The Two Endings of John

Sermon for Sunday, April 16, 2023 || Easter 2A || John 20:19-31

The year was 2003. It was a drab, wet December day in Charleston, West Virginia. I was at my parents’ house for Christmas break during my junior year of college. We went to the movies and saw The Return of the King, the third and final film in The Lord of the Rings Trilogy. I’ve been a huge Tolkien fan since I was a kid, and I loved the movies. I was nervous going into the third one, hoping fervently that the filmmakers wouldn’t mess it up. They didn’t, and I wound up crying so hard for the last half hour of the movie that I gave myself a migraine headache.

The thing about this movie, and the biggest thing that critics disliked about it – despite it winning all eleven academy awards it was nominated for – is that the movie ends about six times. Over the last twenty minutes or so, the movie keeps ending! It closes the story on this region and this set of characters, then on that region and that set of characters. Again and again, it ends, until, finally, Samwise Gamgee walks home to his front door, picks up his little daughter and says, “Well, I’m back,” which is exactly how the book ends too.

The reason I’m mentioning The Return of the King, besides the fact that I like sneaking nerdy pop culture references into my sermons, is that I think J.R.R. Tolkien borrowed a page from the Gospel According to John. Today, we read the end of the Gospel. Did you hear that last line? Jesus has finished his conversation with Thomas, and the narrator picks up the ending: 

“Then Jesus did many other miraculous signs in his disciples’ presence, signs that aren’t recorded in this scroll. But these things are written so that you will believe that Jesus is the Christ, God’s Son, and that believing, you will have life in his name.” (John 20:30-31 CEB)

That’s a pretty good ending, isn’t it? Fade to black, end credits roll. No need for a post-credits scene. “And that believing, you will have life in his name.” Great ending! This is the first and only time in the Gospel that the narrator addresses the reader…right here at the end. Here’s why we wrote the Gospel down for you, future generations of Jesus’ followers. We wrote it down so that you might believe, and in believing, find the abundant life that God yearns for you to have.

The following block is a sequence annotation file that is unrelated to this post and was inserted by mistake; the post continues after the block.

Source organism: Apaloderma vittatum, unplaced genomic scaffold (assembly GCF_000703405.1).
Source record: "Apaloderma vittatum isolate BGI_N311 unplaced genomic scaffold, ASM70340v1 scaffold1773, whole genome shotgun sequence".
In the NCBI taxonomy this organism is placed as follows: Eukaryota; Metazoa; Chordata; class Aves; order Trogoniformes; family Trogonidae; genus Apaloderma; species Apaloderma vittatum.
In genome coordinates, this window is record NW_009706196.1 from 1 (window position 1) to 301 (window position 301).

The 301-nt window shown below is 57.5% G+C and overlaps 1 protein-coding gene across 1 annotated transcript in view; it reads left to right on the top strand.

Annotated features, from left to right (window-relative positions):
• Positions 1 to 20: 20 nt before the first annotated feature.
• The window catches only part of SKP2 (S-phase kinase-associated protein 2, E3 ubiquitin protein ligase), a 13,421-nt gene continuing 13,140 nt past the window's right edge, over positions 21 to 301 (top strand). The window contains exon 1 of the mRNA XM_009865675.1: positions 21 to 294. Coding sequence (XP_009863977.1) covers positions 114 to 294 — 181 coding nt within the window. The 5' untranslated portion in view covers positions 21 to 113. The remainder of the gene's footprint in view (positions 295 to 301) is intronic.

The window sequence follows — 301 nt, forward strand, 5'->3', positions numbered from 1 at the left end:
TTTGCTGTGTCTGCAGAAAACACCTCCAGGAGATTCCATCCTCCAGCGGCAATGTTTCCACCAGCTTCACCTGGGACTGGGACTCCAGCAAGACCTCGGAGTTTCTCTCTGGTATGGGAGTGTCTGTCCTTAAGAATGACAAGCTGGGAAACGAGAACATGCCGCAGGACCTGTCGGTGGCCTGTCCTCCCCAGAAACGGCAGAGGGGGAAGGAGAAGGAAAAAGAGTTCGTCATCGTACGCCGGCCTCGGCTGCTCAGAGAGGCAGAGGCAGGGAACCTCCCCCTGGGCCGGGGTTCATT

And then, do you know what happens? There’s a whole other chapter added on, and then the Gospel ends a second time, just like The Return of the King! Most scholars think the last chapter of John was added a few decades after the original text was composed, added by an editor that moved some stuff around, bulked up a few spots, and, crucially, dropped a new chapter at the end. In the second ending of John’s Gospel, Jesus meets his disciples while they’re fishing, they have breakfast on the beach, and Jesus has that beautiful conversation with Simon Peter, in which Jesus brings Peter back into the fold after Peter’s denial on the night of Jesus’ arrest. Then the Gospel ends again with these words:

“Jesus did many other things as well. If all of them were recorded, I imagine the world itself wouldn’t have enough room for the scrolls that would be written.” (John 21:25 CEB)

This is the only time in the Gospel that the narrator speaks in the first person: “I imagine…” The narrator muses that Jesus’ impact is so great as to overflow the world – remember, the kosmos, the universe – with books about all that Jesus has done. Another great way to end the Gospel.

But here’s the thing. Taken together, these two endings teach us something about the Gospel, about the good news of God in Christ. They teach us that the Gospel does not ever truly end. The Gospel – the good news – lives on in the lives of those who believe and have life in Jesus’ name. We are those books and scrolls that are being written about all that Christ continues to do in this precious kosmos of God’s creation. And not just us, but everything that God makes proclaims the good news of God’s creative, redemptive, and sustaining work.

The Gospel does not end. The good news grows as we share God’s movement in all the myriad ways that our gifts and passions illuminate that movement. Our gifts and passions, our successes and our failures, our joys and our scars – all of these can lead us to God’s movement, specially incarnated in our own lives.

My gift is finding words to share the good news with you. What’s yours? How is Christ still writing the Gospel in your life? Maybe you are filling the world with art. Maybe you are marching for justice with those experiencing oppression. Maybe you are sitting silently at home and breathing in the lifegiving Spirit so that you can breathe peace into the world. 

This Easter season, I invite you to pray about how God calls you to keep proclaiming the story of the Gospel in your life. Sit down with a friend or loved one and have a talk filled with prayerful imaginings about what gets your blood pumping and how to translate that energy into good news. If not a friend or loved one, then call me. I would LOVE to have that conversation with you.
And most of all, remember that the Gospel has never ended. The words on the page come to a conclusion (twice), yes, but the Word of Life keeps speaking life into this kosmos. The Word of Life keeps speaking you into being. Listen for that Word, and then speak it, proclaim it, everyday, in all you do, with all you are.

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